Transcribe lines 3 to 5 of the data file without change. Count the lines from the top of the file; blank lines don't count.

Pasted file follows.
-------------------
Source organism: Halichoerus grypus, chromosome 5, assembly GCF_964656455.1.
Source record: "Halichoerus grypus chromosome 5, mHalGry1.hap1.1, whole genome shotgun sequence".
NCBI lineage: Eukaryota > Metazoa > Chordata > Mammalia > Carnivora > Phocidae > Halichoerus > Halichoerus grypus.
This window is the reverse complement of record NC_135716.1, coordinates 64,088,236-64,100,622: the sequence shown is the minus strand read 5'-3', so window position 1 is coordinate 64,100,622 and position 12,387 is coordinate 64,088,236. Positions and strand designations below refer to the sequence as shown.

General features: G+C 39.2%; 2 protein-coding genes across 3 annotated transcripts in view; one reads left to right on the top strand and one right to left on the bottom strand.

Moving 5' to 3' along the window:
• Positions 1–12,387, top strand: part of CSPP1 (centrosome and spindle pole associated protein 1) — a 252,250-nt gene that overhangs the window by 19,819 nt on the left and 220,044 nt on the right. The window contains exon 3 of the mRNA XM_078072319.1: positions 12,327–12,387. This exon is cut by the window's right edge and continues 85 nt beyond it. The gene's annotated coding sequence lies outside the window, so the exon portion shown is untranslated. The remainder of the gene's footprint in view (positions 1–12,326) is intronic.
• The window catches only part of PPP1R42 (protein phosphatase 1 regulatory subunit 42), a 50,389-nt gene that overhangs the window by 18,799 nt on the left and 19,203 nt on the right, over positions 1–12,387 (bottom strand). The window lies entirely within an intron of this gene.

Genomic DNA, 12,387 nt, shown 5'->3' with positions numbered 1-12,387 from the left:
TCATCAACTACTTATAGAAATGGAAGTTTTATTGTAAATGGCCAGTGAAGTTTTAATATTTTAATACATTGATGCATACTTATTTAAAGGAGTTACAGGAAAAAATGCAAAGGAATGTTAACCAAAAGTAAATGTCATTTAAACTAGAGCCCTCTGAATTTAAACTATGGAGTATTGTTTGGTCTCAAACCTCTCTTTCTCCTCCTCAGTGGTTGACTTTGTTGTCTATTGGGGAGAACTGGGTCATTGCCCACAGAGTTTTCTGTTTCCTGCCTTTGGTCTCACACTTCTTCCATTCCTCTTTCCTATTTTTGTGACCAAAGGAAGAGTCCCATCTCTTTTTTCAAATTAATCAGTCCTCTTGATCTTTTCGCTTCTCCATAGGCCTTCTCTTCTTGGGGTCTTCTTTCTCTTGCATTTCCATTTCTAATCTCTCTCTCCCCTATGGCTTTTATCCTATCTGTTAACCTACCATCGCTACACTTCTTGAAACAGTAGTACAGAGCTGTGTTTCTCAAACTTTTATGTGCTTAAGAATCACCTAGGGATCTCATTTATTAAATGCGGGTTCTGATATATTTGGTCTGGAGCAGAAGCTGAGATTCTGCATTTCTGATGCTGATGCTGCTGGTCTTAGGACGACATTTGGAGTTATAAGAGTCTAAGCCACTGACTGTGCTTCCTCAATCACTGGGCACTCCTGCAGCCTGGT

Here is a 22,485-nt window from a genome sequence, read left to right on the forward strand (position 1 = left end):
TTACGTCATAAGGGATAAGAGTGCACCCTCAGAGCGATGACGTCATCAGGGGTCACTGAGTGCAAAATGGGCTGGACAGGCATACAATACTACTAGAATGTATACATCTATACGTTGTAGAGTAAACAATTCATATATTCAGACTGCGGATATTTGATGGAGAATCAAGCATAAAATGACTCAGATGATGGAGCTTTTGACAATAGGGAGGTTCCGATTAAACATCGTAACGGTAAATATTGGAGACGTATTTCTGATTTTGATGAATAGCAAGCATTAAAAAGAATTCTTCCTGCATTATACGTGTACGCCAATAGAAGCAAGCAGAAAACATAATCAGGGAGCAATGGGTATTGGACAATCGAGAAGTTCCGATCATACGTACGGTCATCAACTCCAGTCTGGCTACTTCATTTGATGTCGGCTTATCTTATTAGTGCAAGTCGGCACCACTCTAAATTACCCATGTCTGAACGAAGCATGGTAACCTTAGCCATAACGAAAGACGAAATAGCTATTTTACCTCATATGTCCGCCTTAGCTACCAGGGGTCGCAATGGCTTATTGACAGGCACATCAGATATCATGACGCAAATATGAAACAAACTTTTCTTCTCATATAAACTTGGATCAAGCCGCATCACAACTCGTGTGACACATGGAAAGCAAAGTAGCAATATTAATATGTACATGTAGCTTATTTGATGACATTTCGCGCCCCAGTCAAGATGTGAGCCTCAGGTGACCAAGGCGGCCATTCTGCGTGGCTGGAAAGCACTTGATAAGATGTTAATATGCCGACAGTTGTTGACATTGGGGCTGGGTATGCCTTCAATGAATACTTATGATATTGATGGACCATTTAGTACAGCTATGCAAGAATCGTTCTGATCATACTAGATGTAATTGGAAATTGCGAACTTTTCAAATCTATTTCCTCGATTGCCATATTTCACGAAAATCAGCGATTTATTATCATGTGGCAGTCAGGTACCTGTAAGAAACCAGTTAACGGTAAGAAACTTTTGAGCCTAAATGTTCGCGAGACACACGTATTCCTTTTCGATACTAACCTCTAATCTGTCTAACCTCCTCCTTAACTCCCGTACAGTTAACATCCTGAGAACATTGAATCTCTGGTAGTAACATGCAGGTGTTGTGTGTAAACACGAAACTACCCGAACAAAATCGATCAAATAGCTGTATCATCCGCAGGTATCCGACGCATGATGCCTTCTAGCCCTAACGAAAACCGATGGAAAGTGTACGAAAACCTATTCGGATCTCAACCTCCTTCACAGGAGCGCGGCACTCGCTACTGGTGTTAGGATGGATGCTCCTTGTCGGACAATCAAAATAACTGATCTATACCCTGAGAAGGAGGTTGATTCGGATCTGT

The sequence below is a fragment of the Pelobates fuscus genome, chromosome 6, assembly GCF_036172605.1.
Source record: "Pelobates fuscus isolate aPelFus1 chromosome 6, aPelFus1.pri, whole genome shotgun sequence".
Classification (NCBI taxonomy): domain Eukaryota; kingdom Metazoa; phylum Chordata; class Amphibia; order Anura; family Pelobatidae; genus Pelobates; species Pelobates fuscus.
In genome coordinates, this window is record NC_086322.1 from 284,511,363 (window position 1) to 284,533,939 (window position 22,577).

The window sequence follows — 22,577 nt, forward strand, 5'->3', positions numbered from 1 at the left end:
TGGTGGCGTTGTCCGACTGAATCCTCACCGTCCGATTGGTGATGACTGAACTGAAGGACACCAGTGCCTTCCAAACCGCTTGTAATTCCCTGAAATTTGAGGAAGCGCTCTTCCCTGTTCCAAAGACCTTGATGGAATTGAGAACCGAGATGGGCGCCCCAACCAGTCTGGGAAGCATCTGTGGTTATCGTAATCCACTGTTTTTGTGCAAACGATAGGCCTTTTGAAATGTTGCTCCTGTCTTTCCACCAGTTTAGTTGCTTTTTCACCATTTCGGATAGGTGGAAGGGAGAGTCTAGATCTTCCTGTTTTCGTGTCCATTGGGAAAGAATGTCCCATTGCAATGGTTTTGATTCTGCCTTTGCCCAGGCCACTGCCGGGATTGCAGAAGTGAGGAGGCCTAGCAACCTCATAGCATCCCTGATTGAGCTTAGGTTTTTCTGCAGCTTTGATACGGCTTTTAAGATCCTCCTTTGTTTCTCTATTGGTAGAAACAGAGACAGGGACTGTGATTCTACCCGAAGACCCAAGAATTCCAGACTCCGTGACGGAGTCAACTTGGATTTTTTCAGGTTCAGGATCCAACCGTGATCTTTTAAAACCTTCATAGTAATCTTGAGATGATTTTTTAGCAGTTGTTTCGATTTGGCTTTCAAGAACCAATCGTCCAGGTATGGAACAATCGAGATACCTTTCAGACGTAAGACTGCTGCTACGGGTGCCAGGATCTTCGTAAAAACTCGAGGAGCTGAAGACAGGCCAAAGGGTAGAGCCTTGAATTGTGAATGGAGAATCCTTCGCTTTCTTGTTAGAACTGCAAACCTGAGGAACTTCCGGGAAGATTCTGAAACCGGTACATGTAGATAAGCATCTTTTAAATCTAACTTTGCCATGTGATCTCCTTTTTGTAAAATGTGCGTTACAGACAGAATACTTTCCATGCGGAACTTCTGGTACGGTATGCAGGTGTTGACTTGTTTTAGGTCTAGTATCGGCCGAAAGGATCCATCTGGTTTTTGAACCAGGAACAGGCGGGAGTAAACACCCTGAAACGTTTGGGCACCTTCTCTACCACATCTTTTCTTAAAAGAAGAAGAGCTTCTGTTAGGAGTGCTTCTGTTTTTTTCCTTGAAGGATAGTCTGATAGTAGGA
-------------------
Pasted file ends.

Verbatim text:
NCBI lineage: Eukaryota > Metazoa > Chordata > Mammalia > Carnivora > Phocidae > Halichoerus > Halichoerus grypus.
This window is the reverse complement of record NC_135716.1, coordinates 64,088,236-64,100,622: the sequence shown is the minus strand read 5'-3', so window position 1 is coordinate 64,100,622 and position 12,387 is coordinate 64,088,236. Positions and strand designations below refer to the sequence as shown.

General features: G+C 39.2%; 2 protein-coding genes across 3 annotated transcripts in view; one reads left to right on the top strand and one right to left on the bottom strand.